80.9% mild as in seasonal cold and maybe bronchial or painful chest mucous. 13.8% severe, this means pneumonia, shortness of breath at rest and medication. 4.7% critical, this includes septic shock (cytokine storm) and organ failure etc., one could happen or both could happen. I would not want to have heart failure, kidney, liver, uncontrolled diabetes or COPD/Asthma issues with this illness. Not to scare people, just to help prepare.


The severity of symptoms variable was categorized as mild, severe, or critical. Mild included non-pneumonia and mild pneumonia cases. Severe was characterized by dyspnea, respiratory frequency ≥30/minute, blood oxygen saturation ≤93%, PaO2/FiO2 ratio 50% within 24–48 hours. Critical cases were those that exhibited respiratory failure, septic shock, and/or multiple organ dysfunction/failure.


They don’t touch on it but critical will have a oxygen saturation dropping into 70-80%, maybe lower without positive pressure or direct airway management on 100% oxygen. A COPD patient is different, their baseline is low 90s and too much oxygen too quickly could be dangerous for them and quickly cause complications, it will mess with their natural breathing cycle and pH because they’re used to getting less oxygen. Something that could be missed in a pandemic.


As shown in Table 1, a total of 1,023 deaths have occurred among 44,672 confirmed cases for an overall case fatality rate of 2.3%. Additionally, these 1,023 deaths occurred during 661,609 PD of observed time, for a mortality rate of 0.015/10 PD.


Way higher than the flu, not as bad as the original H1N1 (Spanish Flu), this will be worse in non western nations.


The ≥80 age group had the highest case fatality rate of all age groups at 14.8%. Case fatality rate for males was 2.8% and for females was 1.7%. By occupation, patients who reported being retirees had the highest case fatality rate at 5.1%, and patients in Hubei Province had a >7-fold higher case fatality rate at 2.9% compared to patients in other provinces (0.4%). While patients who reported no comorbid conditions had a case fatality rate of 0.9%, patients with comorbid conditions had much higher rates—10.5% for those with cardiovascular disease, 7.3% for diabetes, 6.3% for chronic respiratory disease, 6.0% for hypertension, and 5.6% for cancer. Case fatality rate was also very high for cases categorized as critical at 49.0%.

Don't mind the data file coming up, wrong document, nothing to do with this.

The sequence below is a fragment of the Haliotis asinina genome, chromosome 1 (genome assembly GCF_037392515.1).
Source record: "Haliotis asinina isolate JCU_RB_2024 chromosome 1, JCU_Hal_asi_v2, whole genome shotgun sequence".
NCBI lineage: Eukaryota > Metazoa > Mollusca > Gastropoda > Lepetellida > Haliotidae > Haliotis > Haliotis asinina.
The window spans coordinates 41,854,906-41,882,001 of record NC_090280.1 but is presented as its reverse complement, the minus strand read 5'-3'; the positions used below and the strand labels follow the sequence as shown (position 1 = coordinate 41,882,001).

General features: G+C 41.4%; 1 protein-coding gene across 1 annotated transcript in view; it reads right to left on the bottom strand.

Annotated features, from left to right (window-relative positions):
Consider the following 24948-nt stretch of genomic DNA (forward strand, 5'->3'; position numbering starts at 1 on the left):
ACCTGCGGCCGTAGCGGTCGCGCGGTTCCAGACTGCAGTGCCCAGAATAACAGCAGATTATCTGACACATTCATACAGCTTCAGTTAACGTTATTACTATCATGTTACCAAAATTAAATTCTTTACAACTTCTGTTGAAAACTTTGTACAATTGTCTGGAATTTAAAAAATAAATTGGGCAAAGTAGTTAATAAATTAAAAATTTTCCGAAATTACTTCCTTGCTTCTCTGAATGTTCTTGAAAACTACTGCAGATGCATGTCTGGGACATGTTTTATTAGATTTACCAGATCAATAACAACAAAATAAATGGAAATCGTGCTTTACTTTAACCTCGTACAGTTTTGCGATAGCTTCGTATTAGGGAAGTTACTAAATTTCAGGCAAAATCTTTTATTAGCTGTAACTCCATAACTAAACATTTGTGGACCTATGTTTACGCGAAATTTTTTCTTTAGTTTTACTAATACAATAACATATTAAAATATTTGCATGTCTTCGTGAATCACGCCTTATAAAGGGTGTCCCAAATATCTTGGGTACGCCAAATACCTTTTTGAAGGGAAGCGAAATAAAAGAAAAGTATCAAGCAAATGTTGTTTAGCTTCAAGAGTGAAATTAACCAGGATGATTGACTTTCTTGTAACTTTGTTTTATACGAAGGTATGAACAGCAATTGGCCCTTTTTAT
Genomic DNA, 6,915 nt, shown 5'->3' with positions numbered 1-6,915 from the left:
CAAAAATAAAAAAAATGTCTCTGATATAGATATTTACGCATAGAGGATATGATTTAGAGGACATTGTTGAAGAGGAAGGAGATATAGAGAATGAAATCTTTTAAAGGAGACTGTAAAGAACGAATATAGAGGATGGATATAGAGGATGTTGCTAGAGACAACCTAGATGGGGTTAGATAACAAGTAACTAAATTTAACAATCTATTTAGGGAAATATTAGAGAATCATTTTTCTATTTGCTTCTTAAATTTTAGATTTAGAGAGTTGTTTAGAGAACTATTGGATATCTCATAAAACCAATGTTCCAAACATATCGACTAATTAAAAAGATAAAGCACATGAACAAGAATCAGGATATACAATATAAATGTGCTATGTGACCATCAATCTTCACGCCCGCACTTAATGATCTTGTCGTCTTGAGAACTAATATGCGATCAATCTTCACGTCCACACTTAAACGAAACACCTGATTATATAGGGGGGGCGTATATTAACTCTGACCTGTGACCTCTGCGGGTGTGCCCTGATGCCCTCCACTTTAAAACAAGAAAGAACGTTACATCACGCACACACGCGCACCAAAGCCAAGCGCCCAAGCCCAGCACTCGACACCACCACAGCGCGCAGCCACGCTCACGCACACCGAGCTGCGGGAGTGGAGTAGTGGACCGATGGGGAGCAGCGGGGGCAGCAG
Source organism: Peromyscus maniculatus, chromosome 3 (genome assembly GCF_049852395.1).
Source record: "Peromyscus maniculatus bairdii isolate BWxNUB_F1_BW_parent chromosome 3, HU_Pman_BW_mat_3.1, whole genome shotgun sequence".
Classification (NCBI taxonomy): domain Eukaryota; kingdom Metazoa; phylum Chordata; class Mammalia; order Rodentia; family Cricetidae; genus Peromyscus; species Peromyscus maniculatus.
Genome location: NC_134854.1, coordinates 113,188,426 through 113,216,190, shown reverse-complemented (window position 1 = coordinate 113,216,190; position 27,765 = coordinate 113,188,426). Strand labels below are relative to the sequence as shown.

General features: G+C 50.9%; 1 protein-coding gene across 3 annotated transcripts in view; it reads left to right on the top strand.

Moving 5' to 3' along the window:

Other death rates are 0-9 (0), 10-39 (.2%), 40-49 (.4%), 50-59 (1.9%), 60-69 (3.6%), 70-79 (8%).


In light of this rapid spread, it is fortunate that COVID-19 has been mild for 81% of patients and has a very low overall case fatality rate of 2.3%. Among the 1,023 deaths, a majority have been ≥60 years of age and/or have had pre-existing, comorbid conditions such as hypertension, cardiovascular disease, and diabetes. Moreover, the case fatality rate is unsurprisingly highest among critical cases at 49%, and no deaths have occurred among those with mild or even severe symptoms (Table 1).


Another important number is a death rate of 2.9% in Hubei where they are seeing pandemic/epidemic impact levels because they are overloaded. The death rate in non overloaded provinces in .4%.

The healthcare, economic, public health and general societal impact of this illness will be world changing if we see sustained spread in western nations. I’m not worried about the disease, I’m worried about how society is going to handle the after effects of this disease.



posted on Feb, 23 2020 @ 08:03 AM
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originally posted by: tanstaafl
"originally posted by: DontTreadOnMe
Have you heard of a way to minimize that [cytokine) storm?"

I just stumbled on this article about a safe and apparently very effective treatment using something called anakinra, a - from the article " cytokine-targeting therapy that was approved to treat the autoimmune disease rheumatoid arthritis".

Some quick googling reveals you can buy this stuff online, but it isn't cheap... and apparently must be given intravenously, so not sure if you could even request it as an alternative treatment.